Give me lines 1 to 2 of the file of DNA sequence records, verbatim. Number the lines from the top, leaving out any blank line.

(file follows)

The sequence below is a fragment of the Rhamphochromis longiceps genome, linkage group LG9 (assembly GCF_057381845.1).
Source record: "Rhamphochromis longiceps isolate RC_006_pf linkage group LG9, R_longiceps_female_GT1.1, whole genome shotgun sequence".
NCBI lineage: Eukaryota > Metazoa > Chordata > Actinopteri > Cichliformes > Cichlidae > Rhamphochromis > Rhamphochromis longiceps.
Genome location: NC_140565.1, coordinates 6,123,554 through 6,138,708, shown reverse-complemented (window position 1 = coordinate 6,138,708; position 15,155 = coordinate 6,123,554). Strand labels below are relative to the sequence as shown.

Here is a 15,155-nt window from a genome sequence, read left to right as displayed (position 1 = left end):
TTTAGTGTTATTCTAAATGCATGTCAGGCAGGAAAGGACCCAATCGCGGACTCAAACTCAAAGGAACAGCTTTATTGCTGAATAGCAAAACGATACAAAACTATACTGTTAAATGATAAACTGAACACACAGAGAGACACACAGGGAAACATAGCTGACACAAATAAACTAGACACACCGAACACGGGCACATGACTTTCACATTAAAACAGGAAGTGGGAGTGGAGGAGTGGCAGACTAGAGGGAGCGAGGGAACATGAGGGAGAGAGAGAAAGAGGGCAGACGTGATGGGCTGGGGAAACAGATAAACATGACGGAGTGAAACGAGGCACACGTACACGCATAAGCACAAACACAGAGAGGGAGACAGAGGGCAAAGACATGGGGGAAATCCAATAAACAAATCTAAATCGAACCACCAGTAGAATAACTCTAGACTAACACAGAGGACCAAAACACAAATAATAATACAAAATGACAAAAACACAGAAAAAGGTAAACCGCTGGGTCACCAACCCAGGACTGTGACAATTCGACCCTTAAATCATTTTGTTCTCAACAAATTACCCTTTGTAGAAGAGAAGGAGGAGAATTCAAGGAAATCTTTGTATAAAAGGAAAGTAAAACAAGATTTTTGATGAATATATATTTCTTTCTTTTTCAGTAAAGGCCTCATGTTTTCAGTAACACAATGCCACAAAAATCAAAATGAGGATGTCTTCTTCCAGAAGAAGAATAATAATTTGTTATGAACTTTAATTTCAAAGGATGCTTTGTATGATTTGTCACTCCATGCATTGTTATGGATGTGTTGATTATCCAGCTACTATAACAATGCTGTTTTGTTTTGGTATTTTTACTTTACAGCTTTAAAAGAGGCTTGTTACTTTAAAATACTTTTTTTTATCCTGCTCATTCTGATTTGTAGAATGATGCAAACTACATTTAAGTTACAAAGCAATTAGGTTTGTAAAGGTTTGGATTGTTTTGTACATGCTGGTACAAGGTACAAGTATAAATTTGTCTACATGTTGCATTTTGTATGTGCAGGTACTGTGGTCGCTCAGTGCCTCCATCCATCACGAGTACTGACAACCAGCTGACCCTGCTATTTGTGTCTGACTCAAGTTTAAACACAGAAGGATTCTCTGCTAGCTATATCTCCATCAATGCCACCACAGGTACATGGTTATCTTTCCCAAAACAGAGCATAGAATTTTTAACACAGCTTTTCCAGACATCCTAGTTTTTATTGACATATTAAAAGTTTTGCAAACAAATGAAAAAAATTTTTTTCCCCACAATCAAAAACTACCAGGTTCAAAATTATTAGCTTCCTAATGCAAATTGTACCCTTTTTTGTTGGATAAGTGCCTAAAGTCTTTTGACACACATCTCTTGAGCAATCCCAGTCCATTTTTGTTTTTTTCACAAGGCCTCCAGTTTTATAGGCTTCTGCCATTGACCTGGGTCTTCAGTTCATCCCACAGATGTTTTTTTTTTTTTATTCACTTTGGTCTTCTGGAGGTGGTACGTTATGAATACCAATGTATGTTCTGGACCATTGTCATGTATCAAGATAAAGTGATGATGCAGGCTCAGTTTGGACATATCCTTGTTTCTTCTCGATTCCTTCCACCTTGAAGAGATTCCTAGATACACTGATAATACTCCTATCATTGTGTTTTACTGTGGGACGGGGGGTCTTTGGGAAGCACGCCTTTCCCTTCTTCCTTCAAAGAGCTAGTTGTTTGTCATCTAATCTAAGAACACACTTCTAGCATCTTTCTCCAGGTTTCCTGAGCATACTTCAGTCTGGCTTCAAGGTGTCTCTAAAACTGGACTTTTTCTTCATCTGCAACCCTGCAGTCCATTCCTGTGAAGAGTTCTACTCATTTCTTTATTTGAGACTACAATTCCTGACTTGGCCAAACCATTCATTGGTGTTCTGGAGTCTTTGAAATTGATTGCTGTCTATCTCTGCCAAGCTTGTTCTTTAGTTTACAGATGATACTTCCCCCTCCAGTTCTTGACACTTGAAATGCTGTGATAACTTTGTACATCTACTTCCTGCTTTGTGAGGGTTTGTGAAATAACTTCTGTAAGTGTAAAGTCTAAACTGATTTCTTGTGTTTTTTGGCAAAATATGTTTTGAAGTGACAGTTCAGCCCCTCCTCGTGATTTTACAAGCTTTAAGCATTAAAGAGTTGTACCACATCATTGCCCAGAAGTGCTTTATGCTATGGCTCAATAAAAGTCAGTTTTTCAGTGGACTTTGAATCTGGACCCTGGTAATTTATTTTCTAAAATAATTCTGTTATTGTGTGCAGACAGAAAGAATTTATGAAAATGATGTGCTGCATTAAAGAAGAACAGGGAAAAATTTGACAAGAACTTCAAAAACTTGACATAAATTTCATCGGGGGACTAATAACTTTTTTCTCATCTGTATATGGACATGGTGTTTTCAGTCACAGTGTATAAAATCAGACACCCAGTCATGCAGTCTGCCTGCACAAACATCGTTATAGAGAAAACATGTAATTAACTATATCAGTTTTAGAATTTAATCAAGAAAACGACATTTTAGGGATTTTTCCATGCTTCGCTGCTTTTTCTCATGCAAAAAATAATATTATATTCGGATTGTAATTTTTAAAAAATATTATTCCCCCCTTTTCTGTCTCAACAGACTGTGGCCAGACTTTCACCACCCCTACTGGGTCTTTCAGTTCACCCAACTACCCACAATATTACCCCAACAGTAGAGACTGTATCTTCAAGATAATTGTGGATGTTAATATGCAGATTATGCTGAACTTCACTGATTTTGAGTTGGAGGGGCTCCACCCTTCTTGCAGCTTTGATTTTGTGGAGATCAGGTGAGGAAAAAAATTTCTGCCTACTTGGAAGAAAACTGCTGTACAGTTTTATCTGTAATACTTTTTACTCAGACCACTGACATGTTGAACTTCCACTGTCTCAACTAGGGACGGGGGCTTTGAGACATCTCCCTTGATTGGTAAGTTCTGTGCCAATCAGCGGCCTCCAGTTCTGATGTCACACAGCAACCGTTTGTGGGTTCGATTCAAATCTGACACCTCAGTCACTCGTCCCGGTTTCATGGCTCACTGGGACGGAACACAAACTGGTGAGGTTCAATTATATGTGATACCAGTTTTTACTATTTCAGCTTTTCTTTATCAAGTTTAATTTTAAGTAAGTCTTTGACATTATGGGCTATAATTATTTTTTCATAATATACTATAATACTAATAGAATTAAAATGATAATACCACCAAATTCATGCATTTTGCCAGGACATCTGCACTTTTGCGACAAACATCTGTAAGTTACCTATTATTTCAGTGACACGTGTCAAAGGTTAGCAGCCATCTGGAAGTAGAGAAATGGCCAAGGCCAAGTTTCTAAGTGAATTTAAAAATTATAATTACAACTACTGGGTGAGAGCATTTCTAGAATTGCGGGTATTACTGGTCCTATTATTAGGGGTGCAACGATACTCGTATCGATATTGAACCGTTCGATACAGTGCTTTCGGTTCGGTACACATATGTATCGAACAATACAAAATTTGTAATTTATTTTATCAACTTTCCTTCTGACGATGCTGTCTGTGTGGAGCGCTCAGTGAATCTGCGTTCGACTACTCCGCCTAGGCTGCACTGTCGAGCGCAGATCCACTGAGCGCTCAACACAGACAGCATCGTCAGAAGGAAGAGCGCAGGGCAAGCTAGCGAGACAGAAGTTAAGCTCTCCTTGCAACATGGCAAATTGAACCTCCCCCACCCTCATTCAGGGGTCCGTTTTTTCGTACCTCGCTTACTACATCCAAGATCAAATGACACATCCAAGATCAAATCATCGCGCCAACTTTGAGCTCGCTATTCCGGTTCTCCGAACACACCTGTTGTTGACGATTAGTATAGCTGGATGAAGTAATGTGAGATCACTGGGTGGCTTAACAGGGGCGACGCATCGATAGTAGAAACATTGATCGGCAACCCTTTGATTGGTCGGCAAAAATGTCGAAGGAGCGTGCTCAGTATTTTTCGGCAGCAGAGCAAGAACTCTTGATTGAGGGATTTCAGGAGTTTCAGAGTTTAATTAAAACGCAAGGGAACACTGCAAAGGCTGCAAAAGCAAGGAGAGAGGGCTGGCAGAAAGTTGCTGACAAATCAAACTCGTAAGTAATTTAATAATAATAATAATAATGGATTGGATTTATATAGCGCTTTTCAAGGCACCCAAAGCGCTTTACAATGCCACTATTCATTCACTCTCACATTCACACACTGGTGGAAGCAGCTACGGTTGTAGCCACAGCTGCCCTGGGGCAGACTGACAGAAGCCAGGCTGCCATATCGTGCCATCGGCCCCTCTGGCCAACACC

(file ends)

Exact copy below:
The sequence below is a fragment of the Rhamphochromis longiceps genome, linkage group LG9 (assembly GCF_057381845.1).
Source record: "Rhamphochromis longiceps isolate RC_006_pf linkage group LG9, R_longiceps_female_GT1.1, whole genome shotgun sequence".